Is Intel Corporation (INTC) a Smart Healthcare Play?

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Healthcare is bigger than just health care. That’s been my driving thought over the last couple of weeks as I have explored the pros and cons of why some companies that aren’t truly health care companies just might be smart health care investments. With this in mind, my latest focus is on whether buying Intel Corporation (NASDAQ:INTC) stock could make sense for investors looking to profit from the growth of health care. What’s the verdict? Let’s take a look.

Intel Corporation (NASDAQ:INTC)

The next space race
Eric Dishman, Intel fellow and general manager of the company’s Health Strategy & Solutions Group, says that building out a health care infrastructure to handle global aging is the “space race of the 21st century.” When asked why Intel Corporation (NASDAQ:INTC) is so heavily involved in health care, Dishman responded by pointing out how microprocessors have become part of the “fabric of our everyday lives.” Since health care is part of those everday lives, “Intel is in health care.”

Dishman isn’t kidding. Intel Corporation (NASDAQ:INTC) is in health care in a major way. Perhaps the most obvious example is the company’s Care Innovations joint venture with General Electric Company (NYSE:GE). General Electric Company (NYSE:GE) Healthcare and Intel Corporation (NASDAQ:INTC) teamed up in 2011 to develop home-based health technologies. General Electric Company (NYSE:GE) Healthcare contributed its Quiet Care remote passive activity and behavioral monitoring system for seniors to the venture, while Intel threw in its Intel Health Guide personal health and monitoring system.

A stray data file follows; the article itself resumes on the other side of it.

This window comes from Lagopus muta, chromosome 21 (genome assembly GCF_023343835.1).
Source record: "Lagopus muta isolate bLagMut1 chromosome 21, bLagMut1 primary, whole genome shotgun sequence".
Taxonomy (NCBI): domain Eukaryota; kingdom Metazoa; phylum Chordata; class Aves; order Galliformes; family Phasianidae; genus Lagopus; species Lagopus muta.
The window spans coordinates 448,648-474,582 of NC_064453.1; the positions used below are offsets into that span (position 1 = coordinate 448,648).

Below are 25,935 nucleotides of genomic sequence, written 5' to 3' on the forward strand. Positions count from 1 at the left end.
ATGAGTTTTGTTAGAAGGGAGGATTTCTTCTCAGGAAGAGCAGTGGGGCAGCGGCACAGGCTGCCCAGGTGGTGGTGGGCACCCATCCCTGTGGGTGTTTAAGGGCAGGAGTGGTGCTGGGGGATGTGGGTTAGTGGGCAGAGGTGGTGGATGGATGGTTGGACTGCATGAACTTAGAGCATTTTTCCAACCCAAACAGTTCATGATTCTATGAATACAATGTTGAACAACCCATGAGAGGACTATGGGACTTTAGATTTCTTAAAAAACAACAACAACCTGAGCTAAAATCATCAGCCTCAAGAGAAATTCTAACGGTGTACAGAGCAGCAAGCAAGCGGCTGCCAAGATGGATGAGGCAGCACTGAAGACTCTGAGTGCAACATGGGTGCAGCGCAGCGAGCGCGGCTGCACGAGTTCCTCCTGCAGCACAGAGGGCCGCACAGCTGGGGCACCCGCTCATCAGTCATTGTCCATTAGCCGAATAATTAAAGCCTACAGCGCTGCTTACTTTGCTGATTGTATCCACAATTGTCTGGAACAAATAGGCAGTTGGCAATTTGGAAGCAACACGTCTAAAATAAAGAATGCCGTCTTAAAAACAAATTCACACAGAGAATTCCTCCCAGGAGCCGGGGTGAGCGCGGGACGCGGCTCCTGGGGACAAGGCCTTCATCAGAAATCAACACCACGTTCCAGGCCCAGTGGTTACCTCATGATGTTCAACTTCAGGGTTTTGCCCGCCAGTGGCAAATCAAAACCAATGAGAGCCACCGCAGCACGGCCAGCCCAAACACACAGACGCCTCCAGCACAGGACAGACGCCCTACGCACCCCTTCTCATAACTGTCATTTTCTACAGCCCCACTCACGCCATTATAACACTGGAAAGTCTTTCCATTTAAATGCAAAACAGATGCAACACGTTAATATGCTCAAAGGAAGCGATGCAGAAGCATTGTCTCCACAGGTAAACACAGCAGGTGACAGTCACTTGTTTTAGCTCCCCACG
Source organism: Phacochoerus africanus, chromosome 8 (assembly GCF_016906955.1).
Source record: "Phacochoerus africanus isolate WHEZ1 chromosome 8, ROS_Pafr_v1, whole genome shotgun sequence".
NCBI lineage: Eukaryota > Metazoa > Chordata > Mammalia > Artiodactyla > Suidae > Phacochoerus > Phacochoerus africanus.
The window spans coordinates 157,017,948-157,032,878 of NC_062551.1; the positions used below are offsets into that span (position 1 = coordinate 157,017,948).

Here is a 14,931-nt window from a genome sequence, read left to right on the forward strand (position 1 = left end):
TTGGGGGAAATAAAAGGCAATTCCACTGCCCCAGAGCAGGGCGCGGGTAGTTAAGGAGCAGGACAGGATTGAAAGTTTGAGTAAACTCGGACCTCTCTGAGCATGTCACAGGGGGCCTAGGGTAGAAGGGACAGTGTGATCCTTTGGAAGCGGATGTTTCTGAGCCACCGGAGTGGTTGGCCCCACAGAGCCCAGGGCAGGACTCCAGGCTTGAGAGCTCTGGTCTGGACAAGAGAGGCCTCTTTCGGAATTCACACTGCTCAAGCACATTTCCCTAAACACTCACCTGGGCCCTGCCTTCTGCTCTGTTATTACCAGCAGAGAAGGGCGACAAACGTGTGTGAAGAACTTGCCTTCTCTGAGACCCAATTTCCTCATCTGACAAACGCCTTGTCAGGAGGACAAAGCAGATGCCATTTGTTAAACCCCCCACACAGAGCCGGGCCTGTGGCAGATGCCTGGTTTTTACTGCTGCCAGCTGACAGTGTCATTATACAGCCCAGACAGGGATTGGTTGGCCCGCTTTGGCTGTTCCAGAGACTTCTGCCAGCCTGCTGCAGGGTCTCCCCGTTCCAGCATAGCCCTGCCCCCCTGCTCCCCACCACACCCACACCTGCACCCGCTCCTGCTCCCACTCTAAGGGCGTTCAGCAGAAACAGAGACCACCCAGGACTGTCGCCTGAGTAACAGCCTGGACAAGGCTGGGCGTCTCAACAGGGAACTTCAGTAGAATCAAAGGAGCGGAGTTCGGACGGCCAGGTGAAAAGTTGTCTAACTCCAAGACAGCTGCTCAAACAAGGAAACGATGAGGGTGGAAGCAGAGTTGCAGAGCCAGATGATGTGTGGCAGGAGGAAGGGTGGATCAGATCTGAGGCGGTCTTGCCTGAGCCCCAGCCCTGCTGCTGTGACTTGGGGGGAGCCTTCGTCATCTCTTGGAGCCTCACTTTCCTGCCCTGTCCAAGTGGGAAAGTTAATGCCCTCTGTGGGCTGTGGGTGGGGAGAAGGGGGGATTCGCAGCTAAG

Care Innovations also offers other products and services, including consulting to help senior living organizations deploy patient monitoring technology. The joint venture has seen some successes, particularly being named by Frost & Sullivan as its 2012 North American Competitive Strategy Leadership Award winner.

Intel Corporation (NASDAQ:INTC) joined forces in March with several other big companies — Dell Inc. (NASDAQ:DELL), Red Hat Inc (NYSE:RHT), VMware, Inc. (NYSE:VMW), and Epic Systems. The companies, going by the acronym DRIVE, operate a facility near Epic’s headquarters in Wisconsin that allows hospitals to test and deploy new software on Linux servers. Epic provides the software. Dell Inc. (NASDAQ:DELL) provides the servers — with Intel inside, of course. Those servers use Red Hat Inc (NYSE:RHT)’s Enterprise Linux operating system and VMware, Inc. (NYSE:VMW)’s VSphere virtualization platform. The goal of this effort is to demonstrate to small and medium-sized hospitals that the solution involving the DRIVE companies is a cost-effective approach that meets their needs.

The giant chipmaker also recently announced a partnership with Oregon Health & Science University to develop high-performance computing technologies for personalized medicine. The collaboration’s first projects will attempt to create genetic profiles of tumors with the goal of identifying patterns that help determine how effective targeted treatments might be.

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